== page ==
Sing to the King of Creation
Where I live signs of spring usually arrive by the beginning of March. Although my favorite season is fall, I am always happy to see the flowers bloom and trees make new leaves. It reminds me that although I could not see it during the winter months, God made the flowers and trees in such a way that they were preparing for new growth. That encourages me as I think about my own life. Sometimes I feel like I am in the winter months with little to no fruit, only to later realize that the Lord was preparing me to later bloom in the work He had for me. Perhaps you have felt that way too. As the seasons change from winter to spring, it’s a good time to sing to the King of creation. Psalm 65 helps us by focusing our mind on the Lord as our King, Savior, Creator and Sustainer.
The King and Savior
David begins and ends Psalm 65 with praise, “Praise is due to you, O God, in Zion” and “the valleys deck themselves with grain, they shout and sing together for joy” (vv. 1, 13). Though praise is “due” to God, the King of all the earth, David’s praise is spontaneous, welling up from a heart that is affectionately set on God. David is satisfied in God alone because he has experienced His listening ear: “O you who hear prayer, to you shall all flesh come” (v. 2). He has experienced atonement for sins: “When iniquities prevail against me, you atone for our transgressions” (v. 3). And he has experienced God’s presence, goodness, and holiness: “Blessed is the one you choose and bring near, to dwell in your courts! We shall be satisfied with the goodness of your house, the holiness of your temple!” (v. 4).
What a difference there is between the Israelites at Mount Sinai, who trembled in fear of the Lord’s presence and wanted a mediator (see Ex. 20:18-21), and David who shouted praise in Zion. The author of Hebrews moves us one step further, “But you have come to Mount Zion and to the city of the living God, the heavenly Jerusalem, and to innumerable angels in festal gathering, and to the assembly of the firstborn who are enrolled in heaven, and to God, the judge of all, and to the spirits of the righteous made perfect, and to Jesus, the mediator of a new covenant, and to the sprinkled blood that speaks a better word than the blood of Abel” (Heb. 12:22-24). Christians have now come to Mount Zion through the blood of Christ that has atoned for our sins. In response, we should be filled with gratitude, worship, reverence and awe at who God is and all that He has done: “Therefore let us be grateful for receiving a kingdom that cannot be shaken, and thus let us offer to God acceptable worship, with reverence and awe, for our God is a consuming fire” (12:28-29). Dear believer, when are you grumbling when you should be grateful? When are you working when you should be worshiping God?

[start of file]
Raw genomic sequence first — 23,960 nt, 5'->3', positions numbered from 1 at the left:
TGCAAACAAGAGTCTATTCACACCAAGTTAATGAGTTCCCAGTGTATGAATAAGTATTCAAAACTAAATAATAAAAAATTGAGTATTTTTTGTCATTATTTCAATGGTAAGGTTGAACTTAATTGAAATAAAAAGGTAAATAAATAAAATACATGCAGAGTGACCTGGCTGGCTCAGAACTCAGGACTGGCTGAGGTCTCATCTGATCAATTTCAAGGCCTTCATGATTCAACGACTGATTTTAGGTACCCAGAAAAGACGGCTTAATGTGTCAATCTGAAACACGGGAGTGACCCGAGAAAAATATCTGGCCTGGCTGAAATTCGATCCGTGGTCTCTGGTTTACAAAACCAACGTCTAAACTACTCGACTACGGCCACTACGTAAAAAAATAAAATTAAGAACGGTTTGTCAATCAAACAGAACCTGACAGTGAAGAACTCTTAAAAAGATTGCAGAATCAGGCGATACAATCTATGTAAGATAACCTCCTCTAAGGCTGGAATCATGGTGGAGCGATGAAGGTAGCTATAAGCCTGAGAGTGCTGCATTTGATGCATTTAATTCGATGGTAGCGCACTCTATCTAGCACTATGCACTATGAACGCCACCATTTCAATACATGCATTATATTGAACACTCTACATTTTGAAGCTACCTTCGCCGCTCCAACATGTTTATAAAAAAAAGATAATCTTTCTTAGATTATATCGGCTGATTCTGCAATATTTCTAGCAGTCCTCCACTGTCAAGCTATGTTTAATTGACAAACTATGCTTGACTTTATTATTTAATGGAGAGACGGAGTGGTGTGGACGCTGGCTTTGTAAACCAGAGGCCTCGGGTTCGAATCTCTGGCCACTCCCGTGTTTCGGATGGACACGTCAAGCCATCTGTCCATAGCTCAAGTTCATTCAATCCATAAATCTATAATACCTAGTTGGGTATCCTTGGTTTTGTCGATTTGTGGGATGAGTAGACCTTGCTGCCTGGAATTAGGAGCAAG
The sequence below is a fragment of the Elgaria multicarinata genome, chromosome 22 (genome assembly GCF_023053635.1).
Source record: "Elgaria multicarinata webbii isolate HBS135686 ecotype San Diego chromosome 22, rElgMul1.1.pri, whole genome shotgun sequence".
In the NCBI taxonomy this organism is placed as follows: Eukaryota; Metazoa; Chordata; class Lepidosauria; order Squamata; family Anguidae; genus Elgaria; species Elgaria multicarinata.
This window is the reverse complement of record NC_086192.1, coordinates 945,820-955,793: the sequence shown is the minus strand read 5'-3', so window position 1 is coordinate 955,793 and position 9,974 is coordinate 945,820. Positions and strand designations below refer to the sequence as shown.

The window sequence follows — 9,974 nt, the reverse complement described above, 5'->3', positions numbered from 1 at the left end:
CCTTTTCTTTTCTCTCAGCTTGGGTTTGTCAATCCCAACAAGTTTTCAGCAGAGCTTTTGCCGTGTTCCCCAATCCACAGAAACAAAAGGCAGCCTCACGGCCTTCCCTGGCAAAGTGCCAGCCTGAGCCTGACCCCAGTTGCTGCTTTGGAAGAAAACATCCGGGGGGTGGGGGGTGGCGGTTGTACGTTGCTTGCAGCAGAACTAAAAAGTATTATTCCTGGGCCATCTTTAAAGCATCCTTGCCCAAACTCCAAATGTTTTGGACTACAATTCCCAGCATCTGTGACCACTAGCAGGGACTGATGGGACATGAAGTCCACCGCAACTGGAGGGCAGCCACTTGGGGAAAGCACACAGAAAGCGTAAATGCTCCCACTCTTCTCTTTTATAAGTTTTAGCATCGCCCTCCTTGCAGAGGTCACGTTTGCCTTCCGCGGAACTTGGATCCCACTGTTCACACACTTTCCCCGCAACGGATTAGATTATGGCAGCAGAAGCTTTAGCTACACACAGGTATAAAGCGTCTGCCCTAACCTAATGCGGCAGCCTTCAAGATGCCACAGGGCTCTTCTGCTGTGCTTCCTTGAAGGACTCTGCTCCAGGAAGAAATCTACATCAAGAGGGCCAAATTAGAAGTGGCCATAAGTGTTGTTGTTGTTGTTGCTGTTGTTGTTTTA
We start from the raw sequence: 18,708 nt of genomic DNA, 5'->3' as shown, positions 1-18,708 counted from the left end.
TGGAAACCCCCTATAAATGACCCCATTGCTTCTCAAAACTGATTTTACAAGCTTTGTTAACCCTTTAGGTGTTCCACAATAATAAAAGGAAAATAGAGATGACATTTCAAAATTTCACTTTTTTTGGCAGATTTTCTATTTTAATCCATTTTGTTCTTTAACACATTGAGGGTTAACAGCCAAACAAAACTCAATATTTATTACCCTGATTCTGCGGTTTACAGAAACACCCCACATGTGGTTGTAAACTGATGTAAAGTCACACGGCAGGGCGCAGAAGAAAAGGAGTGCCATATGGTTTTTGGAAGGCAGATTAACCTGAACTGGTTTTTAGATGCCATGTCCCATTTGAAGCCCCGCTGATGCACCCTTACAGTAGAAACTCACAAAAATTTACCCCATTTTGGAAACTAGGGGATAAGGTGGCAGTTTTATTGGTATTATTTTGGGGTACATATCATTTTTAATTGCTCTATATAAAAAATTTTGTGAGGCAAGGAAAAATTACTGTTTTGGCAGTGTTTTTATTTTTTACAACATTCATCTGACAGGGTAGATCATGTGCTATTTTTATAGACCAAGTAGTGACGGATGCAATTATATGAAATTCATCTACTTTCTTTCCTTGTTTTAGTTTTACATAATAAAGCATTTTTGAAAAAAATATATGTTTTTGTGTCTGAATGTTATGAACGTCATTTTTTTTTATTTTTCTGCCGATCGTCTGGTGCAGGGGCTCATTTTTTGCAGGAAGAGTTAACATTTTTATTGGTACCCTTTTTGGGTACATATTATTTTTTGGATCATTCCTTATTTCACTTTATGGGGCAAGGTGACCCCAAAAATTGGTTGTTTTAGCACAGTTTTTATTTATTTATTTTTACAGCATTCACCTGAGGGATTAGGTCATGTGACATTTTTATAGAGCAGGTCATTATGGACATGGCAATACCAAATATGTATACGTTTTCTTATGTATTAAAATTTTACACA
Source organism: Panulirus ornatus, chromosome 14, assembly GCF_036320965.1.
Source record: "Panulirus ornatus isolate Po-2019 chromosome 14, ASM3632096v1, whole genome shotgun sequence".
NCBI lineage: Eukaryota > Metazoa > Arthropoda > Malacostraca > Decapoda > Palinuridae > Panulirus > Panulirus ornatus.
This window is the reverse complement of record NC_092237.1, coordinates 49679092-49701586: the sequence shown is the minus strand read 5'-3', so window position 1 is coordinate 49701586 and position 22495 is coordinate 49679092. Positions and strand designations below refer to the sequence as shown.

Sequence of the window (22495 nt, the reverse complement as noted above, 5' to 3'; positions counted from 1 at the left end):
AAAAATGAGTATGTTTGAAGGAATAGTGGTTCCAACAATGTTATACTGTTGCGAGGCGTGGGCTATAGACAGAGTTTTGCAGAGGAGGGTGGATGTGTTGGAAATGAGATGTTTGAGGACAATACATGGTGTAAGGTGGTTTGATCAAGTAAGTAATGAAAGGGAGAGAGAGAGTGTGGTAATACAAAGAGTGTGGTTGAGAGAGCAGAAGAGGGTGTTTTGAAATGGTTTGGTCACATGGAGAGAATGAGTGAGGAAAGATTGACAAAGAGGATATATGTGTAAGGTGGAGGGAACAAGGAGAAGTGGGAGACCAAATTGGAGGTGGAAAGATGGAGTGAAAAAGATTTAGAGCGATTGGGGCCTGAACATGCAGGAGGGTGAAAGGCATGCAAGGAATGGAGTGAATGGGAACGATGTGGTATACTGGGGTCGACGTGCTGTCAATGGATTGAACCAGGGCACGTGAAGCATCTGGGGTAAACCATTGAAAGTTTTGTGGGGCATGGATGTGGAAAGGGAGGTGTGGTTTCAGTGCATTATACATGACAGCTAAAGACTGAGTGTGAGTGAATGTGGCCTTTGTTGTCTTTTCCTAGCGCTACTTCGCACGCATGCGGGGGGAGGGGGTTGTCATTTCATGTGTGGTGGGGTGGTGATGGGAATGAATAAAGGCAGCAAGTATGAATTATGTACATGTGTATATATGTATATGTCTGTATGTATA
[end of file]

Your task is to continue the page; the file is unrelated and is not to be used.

The Creator and Sustainer
In speaking of God as Creator, David proclaims God’s righteousness: “By awesome deeds you answer us with righteousness” (Ps. 65:5). He proclaims His salvation (v. 5), and His strength, “the one who by his strength established the mountains, being girded with his might” (v. 6). Such attributes of God are to be met with hope, awe and joy (vv. 5, 8). If you, dear reader, fear God, but are lacking assurance today, put your hope in His salvation. If you have failed to thank God for His blessings, stand in awe of His creation. And if you are weary of the monotony of life, shout for joy at His preservation and promises.
Importantly, God is not just the Creator, He is also the Sustainer. He visits his creation and cares for it abundantly: “You visit the earth and water it; you greatly enrich it; the river of God is full of water; you provide their grain, for so you have prepared it” (Ps. 65:9). Think of it! God wonderfully waters His creation, “You water its furrows abundantly, settling its ridges, softening it with showers, and blessing its growth” (v. 10). Such sustaining blessings are met with shouts of joy, “The pastures of the wilderness overflow, the hills gird themselves with joy, the meadows clothe themselves with flocks, the valleys deck themselves with grain, they shout and sing together for joy” (vv. 12-13). Creation is singing! How much more should God’s people be doing so. Let us praise the King and Savior, the Creator and Sustainer.
Like David, Paul also speaks of God’s creation, “For the creation waits with eager longing for the revealing of the sons of God” (Rom. 8:19). Presently, creation is in bondage, but one day it will be renewed (vv. 20-22). The river of God in the New Jerusalem will be full of water; blessed growth will come year after year. All creation will be decked out in its fullness to glorify the Lamb of God. “And not only creation, but we ourselves, who have the firstfruits of the Spirit, groan inwardly as we wait eagerly for adoption as sons, the redemption of our bodies” (v. 23). In the meantime, believers should follow David’s pattern in Psalm 65 and view creation through salvation. The mountains and roaring seas, as well as the meadows and valleys, should lead our eyes to Christ, the One who holds all things together and is coming again to make “all things new” (Rev. 21:5).
Sarah Ivill (ThM, Dallas Theological Seminary) is a Reformed author, wife, homeschooling mom, Bible study teacher, and conference speaker who lives in Matthews, North Carolina, and is a member of Christ Covenant Church (PCA). To learn more, please visit www.sarahivill.com.